So you must consider the scope and scale of changes to your business processes that the new software will bring. How substantial are they? Are you ready for them? Will your users support you in making them? And can you drive them through at the same time as running a new software project?

With all the above in mind, how do you make sure that an off-the-shelf product will meet your needs and that you’re not investing in a lemon?

Here are some questions worth asking during the selection process. There are no right answers, but by having the conversation with potential vendors at this stage you may flush out some problems that you would otherwise have uncovered much later in the project:

  • How many paying customers do you already have for the version you are selling to me?
  • How many paying customers of our installation size and type do you have?
  • Can I talk to at least 2 of your customers about their experiences of the product and your services?
  • What is the average customisation cost of an implementation?
  • How much do you charge per day/per hour for professional services?
  • What is the average turnaround time for professional services requests?
  • Is there a VAR (Value Added Reseller) or partner network around the product that I can tap into if I need extra help with customisation/integration?
  • Is there an API that I can build on and use to integrate with our other systems? (if yes, can we see the documentation before we sign up?)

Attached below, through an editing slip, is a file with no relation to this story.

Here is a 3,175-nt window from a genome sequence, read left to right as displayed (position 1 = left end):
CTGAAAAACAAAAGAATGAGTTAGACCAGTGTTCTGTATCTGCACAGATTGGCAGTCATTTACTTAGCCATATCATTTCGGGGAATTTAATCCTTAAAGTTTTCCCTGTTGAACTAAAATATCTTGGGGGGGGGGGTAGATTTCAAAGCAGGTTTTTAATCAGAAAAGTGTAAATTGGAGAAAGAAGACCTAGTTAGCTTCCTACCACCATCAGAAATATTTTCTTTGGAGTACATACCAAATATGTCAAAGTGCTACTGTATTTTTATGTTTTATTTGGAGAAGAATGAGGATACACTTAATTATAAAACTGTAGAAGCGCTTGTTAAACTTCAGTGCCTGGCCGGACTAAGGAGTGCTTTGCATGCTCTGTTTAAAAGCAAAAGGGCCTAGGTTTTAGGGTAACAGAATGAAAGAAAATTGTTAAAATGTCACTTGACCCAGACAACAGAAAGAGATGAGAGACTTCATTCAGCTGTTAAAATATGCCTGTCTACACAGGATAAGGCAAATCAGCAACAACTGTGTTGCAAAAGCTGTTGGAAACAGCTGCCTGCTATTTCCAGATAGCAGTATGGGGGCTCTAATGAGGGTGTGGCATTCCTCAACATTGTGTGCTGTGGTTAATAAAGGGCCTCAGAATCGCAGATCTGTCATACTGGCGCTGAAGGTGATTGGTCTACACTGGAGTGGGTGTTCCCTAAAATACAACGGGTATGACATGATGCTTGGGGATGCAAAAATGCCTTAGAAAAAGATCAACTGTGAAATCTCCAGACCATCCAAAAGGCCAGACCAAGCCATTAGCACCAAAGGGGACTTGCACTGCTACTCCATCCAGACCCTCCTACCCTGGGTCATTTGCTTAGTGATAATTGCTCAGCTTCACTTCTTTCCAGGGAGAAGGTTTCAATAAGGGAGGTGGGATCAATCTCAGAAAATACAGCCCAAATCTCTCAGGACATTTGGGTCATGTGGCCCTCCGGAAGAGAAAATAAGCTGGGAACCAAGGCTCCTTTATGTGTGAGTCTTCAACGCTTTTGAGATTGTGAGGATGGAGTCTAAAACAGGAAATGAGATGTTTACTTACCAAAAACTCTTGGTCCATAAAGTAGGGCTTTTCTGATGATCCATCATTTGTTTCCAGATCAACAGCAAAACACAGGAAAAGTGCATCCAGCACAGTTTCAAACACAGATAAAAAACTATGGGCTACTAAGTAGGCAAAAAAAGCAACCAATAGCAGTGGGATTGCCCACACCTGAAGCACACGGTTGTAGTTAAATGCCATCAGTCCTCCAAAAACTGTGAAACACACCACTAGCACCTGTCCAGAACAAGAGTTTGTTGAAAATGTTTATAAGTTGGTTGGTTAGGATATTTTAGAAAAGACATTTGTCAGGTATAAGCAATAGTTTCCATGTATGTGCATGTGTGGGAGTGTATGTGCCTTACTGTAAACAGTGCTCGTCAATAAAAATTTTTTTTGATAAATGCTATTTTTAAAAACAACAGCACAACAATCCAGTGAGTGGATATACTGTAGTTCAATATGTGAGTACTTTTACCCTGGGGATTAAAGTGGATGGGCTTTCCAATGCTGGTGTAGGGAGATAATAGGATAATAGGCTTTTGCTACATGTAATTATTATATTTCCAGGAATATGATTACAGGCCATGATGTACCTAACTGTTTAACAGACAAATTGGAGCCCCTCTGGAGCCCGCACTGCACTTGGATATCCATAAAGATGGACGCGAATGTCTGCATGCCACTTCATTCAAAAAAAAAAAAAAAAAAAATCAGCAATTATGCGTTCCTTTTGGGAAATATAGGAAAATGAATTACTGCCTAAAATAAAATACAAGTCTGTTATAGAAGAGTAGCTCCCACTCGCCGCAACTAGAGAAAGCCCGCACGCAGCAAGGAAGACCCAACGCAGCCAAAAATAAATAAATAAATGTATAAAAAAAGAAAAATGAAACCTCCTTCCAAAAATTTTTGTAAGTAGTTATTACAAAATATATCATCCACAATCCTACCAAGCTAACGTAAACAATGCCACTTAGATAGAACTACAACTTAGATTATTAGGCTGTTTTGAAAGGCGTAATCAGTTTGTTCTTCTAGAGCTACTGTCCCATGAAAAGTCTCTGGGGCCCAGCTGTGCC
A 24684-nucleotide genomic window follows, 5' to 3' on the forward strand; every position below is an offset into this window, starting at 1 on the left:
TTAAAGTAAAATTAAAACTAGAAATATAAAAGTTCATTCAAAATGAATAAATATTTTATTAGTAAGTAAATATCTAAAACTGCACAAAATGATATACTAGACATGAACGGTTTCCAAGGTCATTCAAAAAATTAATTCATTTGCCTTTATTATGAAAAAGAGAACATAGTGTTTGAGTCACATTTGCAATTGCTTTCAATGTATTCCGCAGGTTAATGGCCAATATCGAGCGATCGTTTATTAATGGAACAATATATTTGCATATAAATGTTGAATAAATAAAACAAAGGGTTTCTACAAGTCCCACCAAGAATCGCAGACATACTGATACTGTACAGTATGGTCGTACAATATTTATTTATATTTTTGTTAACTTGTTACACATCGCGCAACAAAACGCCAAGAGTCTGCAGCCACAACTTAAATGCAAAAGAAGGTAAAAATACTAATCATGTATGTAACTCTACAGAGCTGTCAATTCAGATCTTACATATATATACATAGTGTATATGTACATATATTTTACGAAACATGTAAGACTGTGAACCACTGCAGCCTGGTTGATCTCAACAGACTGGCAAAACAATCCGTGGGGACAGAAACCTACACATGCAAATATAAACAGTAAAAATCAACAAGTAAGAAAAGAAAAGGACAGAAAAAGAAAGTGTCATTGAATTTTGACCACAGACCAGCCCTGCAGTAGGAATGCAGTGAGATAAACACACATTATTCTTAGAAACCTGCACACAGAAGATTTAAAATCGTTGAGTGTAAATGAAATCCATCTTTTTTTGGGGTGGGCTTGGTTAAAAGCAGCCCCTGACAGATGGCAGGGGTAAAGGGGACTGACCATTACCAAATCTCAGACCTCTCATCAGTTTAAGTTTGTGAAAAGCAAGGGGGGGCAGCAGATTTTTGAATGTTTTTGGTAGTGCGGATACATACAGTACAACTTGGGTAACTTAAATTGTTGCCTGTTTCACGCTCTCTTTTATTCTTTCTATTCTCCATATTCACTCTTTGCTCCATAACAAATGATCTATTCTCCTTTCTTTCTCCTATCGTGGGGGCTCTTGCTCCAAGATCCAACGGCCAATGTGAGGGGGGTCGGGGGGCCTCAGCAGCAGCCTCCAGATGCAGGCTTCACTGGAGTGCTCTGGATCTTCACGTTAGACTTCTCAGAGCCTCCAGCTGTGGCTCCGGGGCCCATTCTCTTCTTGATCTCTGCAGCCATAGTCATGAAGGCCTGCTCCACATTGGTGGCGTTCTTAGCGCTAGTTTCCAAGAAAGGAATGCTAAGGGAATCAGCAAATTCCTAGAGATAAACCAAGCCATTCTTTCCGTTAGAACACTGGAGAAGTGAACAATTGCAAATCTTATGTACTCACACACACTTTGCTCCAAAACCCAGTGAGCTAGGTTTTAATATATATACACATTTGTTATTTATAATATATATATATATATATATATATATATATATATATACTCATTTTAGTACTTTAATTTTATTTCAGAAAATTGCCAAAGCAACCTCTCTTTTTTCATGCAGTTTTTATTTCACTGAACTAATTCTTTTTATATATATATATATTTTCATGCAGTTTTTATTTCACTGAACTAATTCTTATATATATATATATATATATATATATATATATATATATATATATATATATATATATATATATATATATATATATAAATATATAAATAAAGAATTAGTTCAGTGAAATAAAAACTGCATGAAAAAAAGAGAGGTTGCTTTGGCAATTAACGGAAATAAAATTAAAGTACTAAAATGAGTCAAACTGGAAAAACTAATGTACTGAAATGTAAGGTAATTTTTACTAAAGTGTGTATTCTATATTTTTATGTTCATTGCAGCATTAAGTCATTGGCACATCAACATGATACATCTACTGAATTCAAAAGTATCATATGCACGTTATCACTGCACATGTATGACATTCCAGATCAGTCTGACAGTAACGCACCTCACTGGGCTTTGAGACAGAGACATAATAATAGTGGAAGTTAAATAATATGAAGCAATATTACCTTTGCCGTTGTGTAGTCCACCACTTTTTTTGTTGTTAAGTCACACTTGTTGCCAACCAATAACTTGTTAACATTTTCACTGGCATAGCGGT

• How easy is it for me to export my data from your product in a way that’s possible to import into an alternative?
  • Can I host the product myself? If so, what are the minimum hardware specifications for an installation of our size and type, and who is responsible for performance issues should they occur?
  • Do you offer a support agreement of any sort? What SLA options do you offer and how much might a support agreement cost?
  • When was the last major version released, and how many customers upgraded (and how many do you still have running the old version)?
  • What was the average upgrade cost when customers moved to this major version?
  • When do you plan to release the next major version?
  • Is there a user group for the product that I can talk to or join?
  • How are new features for future versions decided?
  • Do features I request and pay for get rolled out to other customers in future versions?
  • And perhaps most importantly: what is the roadmap for the product over the next 18 to 24 months?

Of course, there are equally detailed lists of questions you should be asking when selecting a bespoke development partner or when selecting an open source project, but both of those are for another day. Hopefully this list at least helps a little with the decision making process.